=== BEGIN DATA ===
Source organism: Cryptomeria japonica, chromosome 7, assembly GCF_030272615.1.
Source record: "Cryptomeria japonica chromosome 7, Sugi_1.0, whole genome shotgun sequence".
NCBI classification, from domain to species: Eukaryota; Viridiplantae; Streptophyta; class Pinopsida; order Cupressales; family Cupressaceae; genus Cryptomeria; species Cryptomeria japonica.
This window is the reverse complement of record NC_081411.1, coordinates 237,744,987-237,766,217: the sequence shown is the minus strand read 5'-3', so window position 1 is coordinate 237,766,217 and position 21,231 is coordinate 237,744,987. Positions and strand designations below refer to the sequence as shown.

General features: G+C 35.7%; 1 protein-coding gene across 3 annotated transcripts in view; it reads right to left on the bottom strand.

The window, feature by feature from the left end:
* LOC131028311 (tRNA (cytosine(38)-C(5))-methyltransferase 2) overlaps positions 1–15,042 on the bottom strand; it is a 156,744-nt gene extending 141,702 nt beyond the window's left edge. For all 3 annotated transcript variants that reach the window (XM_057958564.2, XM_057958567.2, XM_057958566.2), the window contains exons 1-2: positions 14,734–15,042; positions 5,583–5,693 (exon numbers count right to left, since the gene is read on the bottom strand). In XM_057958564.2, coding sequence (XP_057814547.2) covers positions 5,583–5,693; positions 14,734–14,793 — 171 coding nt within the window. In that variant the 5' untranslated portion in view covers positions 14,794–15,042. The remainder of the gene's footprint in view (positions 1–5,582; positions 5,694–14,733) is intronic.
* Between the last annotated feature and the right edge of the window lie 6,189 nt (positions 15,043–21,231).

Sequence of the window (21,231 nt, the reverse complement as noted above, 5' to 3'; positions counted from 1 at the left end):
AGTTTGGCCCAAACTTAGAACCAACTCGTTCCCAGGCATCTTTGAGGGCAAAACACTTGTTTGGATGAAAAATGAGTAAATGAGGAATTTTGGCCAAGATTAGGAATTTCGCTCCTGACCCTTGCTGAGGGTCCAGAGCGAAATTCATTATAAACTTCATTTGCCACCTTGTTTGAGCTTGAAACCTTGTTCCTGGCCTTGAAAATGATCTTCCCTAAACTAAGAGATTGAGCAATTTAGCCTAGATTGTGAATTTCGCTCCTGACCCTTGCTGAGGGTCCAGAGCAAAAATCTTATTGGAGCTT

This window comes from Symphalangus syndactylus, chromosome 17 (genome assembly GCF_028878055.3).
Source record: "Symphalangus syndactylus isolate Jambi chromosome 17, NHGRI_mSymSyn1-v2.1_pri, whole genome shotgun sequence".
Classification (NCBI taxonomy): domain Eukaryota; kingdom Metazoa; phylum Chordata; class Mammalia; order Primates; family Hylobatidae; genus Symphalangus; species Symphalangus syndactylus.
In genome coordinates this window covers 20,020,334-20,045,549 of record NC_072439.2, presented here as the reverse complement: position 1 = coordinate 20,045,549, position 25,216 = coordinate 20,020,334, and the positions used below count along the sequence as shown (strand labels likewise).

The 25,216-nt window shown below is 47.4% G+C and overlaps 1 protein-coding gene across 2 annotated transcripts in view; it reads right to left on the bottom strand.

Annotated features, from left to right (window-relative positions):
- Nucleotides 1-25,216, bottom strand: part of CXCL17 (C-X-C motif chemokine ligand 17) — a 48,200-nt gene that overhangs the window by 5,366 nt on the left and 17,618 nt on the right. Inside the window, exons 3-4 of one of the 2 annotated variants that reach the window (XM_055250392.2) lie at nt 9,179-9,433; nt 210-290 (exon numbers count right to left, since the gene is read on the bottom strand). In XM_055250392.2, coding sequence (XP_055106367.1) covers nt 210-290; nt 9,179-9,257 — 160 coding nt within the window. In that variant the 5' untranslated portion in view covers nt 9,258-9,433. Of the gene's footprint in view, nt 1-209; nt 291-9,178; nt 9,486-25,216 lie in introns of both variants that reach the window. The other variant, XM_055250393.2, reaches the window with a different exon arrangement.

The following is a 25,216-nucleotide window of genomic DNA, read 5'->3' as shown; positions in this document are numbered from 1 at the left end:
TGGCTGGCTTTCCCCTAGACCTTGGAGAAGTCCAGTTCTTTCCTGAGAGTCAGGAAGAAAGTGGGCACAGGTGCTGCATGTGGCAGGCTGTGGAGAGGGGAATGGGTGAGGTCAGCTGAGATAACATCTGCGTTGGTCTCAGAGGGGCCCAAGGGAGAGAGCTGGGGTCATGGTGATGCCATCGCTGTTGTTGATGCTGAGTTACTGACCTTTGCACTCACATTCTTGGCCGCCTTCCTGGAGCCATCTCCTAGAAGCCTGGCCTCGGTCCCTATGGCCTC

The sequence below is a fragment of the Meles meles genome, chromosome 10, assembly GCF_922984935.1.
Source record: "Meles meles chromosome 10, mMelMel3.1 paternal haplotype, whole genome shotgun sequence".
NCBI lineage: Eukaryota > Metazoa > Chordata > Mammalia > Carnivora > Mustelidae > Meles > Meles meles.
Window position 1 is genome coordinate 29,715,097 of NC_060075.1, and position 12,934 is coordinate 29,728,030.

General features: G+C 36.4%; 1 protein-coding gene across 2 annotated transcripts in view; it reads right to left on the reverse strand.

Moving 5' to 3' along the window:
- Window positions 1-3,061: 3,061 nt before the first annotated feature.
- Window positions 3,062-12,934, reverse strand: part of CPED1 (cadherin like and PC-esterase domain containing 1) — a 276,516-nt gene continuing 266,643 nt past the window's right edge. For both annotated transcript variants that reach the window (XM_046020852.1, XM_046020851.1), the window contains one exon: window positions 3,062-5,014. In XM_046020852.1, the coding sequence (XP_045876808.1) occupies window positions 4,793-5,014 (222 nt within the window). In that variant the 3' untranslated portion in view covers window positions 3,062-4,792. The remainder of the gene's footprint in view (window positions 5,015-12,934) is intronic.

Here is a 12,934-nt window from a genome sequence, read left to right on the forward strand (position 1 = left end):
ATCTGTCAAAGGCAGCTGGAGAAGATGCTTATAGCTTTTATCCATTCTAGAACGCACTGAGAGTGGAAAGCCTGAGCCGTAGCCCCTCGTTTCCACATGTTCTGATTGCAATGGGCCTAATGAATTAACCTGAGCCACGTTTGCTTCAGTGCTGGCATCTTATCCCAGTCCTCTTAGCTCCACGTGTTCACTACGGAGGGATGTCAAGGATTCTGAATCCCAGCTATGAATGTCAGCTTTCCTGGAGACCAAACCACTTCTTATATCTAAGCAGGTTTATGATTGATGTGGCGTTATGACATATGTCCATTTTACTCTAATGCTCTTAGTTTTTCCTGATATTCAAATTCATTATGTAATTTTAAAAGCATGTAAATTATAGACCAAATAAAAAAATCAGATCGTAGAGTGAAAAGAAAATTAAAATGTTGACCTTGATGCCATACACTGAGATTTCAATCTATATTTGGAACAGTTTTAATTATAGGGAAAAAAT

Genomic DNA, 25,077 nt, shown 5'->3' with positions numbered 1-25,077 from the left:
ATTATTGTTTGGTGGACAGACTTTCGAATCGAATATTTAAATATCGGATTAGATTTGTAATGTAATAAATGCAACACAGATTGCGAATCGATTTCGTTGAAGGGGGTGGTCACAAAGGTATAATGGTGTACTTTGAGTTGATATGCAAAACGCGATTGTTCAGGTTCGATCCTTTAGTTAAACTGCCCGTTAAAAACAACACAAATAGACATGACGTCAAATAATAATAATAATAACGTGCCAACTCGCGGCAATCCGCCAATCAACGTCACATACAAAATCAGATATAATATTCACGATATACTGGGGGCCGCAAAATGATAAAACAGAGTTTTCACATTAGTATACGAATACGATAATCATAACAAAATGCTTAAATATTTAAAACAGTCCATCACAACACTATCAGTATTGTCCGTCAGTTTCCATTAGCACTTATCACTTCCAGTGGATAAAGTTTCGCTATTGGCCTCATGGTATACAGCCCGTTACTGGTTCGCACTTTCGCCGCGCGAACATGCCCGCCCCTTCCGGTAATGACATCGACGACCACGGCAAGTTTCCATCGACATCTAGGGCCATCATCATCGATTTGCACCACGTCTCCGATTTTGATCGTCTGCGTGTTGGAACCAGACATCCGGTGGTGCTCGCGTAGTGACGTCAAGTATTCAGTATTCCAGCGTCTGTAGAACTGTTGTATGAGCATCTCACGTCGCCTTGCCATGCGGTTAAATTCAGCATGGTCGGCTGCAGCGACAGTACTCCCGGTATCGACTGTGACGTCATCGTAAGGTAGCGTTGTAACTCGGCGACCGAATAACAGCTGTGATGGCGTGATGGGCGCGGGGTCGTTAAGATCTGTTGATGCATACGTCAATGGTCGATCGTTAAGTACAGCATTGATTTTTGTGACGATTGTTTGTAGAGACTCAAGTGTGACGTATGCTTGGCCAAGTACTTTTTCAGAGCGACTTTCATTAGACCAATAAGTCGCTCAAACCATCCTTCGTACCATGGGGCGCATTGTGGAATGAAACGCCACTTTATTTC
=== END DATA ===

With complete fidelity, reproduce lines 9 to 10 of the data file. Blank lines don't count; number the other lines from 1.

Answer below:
Sequence of the window (21,231 nt, the reverse complement as noted above, 5' to 3'; positions counted from 1 at the left end):
AGTTTGGCCCAAACTTAGAACCAACTCGTTCCCAGGCATCTTTGAGGGCAAAACACTTGTTTGGATGAAAAATGAGTAAATGAGGAATTTTGGCCAAGATTAGGAATTTCGCTCCTGACCCTTGCTGAGGGTCCAGAGCGAAATTCATTATAAACTTCATTTGCCACCTTGTTTGAGCTTGAAACCTTGTTCCTGGCCTTGAAAATGATCTTCCCTAAACTAAGAGATTGAGCAATTTAGCCTAGATTGTGAATTTCGCTCCTGACCCTTGCTGAGGGTCCAGAGCAAAAATCTTATTGGAGCTT